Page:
Commodity inflation puts consumer goods giants’ hedging to the test
Treasurers at consumer goods multinationals have adopted divergent strategies for managing commodity risks. Facing a $4 billion spike in raw materials costs this quarter, companies like AB Inbev with extensive hedging are better placed than those that shun the practice like Procter & Gamble.
As the sharp rise in commodity prices continued into the first quarter of 2021, global consumer firms including Coca Cola, Unilever, Procter & Gamble, Nestle, Anheuser Busch InBev, Heineken and PepsiCo saw prices of raw materials including Palm Oil, Aluminium, Wheat and Plastic rise by double digits. This rapid rally in commodities resulted in the IMF primary commodities index touch a 7 year high, which is expected to increase the cost of raw material by $4.2 billion in the same period, according to an analysis by Eurofinance.
This pain will be cushioned for companies that hedged their commodity price risks. But those that didn’t are now passing the costs on to their customers. On 20th April, household goods giant Procter & Gamble, which shuns hedging, announced that it would be hiking the prices of goods such as nappies by high single-digit amounts.
Even companies that did hedge have found that they didn’t do enough to offset cost increases. “We expect for 2021 a more significant increase in input cost, which is largely coming from dairy, cereals and packaging”, said François-Xavier Roger, CFO at Nestle on an 18th February earnings call. “That will, by itself, trigger a higher level of pricing on our side”.
Nestle, which uses green coffee, cocoa beans, cereals and grains as its key raw materials, hedges the supply with a combination of derivatives and executory contracts amounting to a notional value of CHF 917million ($974million), a mere 2.13% of its cost of goods sold (COGS) in 2020. Eurofinance expects the company to incur an additional $1.2billion for raw materials in Q1 2021 while only 11% will be covered with the gain in commodity hedges.
US beverage giant Coca Cola took a more effective approach. It increased its commodity hedging exposure by 70% in 2020 with a notional value of commodity contracts representing 10.7% of COGS in 2020 compared to 5.8% a year ago as per latest fillings.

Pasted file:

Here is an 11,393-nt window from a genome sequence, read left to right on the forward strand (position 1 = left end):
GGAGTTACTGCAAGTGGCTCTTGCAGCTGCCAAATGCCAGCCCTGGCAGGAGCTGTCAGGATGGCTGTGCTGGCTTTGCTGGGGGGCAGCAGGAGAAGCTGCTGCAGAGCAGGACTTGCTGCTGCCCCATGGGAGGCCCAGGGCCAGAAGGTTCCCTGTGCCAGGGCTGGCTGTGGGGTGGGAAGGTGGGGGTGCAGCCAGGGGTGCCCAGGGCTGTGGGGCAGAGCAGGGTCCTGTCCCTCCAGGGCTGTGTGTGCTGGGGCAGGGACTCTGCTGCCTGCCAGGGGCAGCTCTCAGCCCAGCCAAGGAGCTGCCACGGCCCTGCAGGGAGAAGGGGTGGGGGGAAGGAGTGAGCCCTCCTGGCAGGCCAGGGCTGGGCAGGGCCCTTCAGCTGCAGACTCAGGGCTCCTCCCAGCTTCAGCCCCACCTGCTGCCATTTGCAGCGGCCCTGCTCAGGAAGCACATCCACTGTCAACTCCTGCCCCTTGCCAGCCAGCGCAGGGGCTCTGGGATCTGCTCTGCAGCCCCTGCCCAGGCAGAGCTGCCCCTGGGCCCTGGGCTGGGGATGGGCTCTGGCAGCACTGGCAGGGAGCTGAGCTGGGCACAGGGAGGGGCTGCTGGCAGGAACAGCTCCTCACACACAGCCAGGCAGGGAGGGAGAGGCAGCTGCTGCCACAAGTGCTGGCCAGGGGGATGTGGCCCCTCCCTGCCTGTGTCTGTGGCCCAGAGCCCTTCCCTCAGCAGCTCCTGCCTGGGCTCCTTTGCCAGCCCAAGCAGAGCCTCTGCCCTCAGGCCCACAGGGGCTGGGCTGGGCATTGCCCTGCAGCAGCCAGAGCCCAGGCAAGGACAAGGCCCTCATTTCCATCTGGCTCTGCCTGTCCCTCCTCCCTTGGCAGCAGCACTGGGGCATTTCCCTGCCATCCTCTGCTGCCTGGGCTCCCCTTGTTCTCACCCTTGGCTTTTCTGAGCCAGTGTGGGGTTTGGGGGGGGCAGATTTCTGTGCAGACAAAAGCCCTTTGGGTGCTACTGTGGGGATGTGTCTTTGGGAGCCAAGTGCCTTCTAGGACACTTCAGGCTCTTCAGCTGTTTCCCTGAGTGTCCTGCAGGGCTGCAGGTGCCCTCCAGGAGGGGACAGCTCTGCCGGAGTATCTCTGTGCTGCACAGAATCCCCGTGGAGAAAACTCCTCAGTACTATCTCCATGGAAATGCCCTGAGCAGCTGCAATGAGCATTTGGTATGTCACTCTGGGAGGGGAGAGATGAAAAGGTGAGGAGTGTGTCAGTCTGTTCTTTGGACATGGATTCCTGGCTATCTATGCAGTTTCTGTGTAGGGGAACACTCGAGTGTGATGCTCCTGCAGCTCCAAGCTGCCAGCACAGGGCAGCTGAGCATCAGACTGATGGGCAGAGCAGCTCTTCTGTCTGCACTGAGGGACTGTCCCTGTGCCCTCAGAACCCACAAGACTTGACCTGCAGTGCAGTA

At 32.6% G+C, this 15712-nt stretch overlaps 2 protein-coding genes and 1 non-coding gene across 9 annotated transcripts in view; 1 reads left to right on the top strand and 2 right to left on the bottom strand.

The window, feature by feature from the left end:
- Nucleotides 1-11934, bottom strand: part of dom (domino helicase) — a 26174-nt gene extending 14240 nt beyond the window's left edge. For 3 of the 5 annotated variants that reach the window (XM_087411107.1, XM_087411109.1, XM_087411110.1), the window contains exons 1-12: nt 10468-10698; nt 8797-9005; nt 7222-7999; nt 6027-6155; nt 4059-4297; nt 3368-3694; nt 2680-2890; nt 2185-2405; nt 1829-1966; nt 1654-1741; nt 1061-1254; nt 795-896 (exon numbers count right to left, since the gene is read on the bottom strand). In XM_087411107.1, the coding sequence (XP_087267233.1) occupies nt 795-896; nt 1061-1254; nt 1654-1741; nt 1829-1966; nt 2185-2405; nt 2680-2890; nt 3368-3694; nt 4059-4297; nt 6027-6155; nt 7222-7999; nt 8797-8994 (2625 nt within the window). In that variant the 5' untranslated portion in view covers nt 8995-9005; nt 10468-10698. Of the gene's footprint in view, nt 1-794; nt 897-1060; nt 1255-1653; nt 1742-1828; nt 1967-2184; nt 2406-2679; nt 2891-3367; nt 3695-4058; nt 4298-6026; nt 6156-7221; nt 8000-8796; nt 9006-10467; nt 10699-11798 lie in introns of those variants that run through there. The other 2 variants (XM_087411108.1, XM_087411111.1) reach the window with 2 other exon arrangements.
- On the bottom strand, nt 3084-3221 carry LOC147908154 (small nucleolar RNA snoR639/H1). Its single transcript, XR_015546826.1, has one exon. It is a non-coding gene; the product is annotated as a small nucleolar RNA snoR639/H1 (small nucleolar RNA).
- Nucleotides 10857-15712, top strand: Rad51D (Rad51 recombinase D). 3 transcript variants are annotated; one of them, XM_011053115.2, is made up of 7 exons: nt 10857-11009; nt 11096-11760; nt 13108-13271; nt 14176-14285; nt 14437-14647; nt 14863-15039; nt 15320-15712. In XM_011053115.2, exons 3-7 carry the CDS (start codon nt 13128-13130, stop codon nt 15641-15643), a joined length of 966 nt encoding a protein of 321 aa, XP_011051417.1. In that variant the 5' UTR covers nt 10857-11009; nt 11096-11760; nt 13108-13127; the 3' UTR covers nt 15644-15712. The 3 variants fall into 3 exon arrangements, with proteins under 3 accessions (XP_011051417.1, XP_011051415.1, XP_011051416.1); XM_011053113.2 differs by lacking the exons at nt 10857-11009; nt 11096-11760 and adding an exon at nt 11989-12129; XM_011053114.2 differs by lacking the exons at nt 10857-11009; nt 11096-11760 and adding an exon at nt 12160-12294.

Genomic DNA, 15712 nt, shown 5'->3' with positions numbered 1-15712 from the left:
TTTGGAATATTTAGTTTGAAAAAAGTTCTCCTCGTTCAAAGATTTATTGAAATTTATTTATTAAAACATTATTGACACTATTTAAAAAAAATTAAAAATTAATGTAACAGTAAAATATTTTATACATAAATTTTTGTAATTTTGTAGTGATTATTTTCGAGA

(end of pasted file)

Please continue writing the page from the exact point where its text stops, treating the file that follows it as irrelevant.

“While we are seeing commodity prices begin to rise, given our hedge positions, we currently expect the impact on cost of goods sold to be benign.” said John Murphy, CFO at Coca Cola in the annual earnings call.
Coca Cola’s rival Pepsico’s commodity hedges remained relatively flat in 2020 at 3.46% of COGS as compared to 3.65% in 2019. However, Hugh Johnston, CFO at Pepsico said, “There is some pressure in commodities, we are viewing commodities as manageable right now. I’ll remind you that we do forward buy on areas where we can open about – typically about nine months ahead”.
Procter & Gamble, which doesn’t hedge against commodities, is expected to spend an additional $800million for raw materials in Q1 2021 assuming the volumes and mix remain consistent with the previous four quarters as per Eurofinance estimates.
“There has been a recent increase in some of our exposures, but if you were to take spot rates versus a year ago and annualize that as one evaluation of what the impact could be, it’s modest compared to some of the significant commodity spikes that we’ve been through the last decade” P&G CFO and COO Jon Moeller said on a 20 January conference call.
One company that is likely to be more efficient in managing price volatility is the Belgium based brewing company, Anheuser Busch InBev with 56% of the rise in cost of raw materials to be covered by commodity hedges in Q1 2021. “Due to our 12-month forward hedging policy, we have good visibility, of course, in our transactional FX and commodity exposure for the year 2021”, said Carlos Brito, CEO at Anheuser Busch InBev.
Key commodities that impact Aheuser Busch Inbev’s P&L include Corn and Barley which have rallied 12.8% and 11.4% respectively since the start of 2021.
Heineken, on the other hand, doesn’t provide the value of notional amounts of commodity hedges in its fillings but expects cumulative inflation resulting from commodities and transactional FX to be larger than the upside in topline till 2023.
“We are incurring a particular challenging period of cumulative inflation, where particularly in 2021, we will see at least double the transactional FX impact from what we saw in 2020 or the years before”, said Dolf van den Brink, CEO at Heineken.
For non-US companies with exposure to dollar-denominated commodity costs, currency risk has compounded the challenge, as the dollar index appreciated 5% against the basket of six world currencies (Euro, Swiss Franc, Japanese Yen, Canadian dollar, British pound, and Swedish Krona) since the start of 2020.
Unilever, with 78% of revenue share from international markets in 2020, recorded a £414million ($569million) decline in cash flows resulting from an impact in foreign exchange rates. This is on the back of significant reductions in foreign exchange hedges as disclosures suggested a decline of notional FX hedges from 61% in 2017 to 15.5% in 2020 as a percentage of international sales.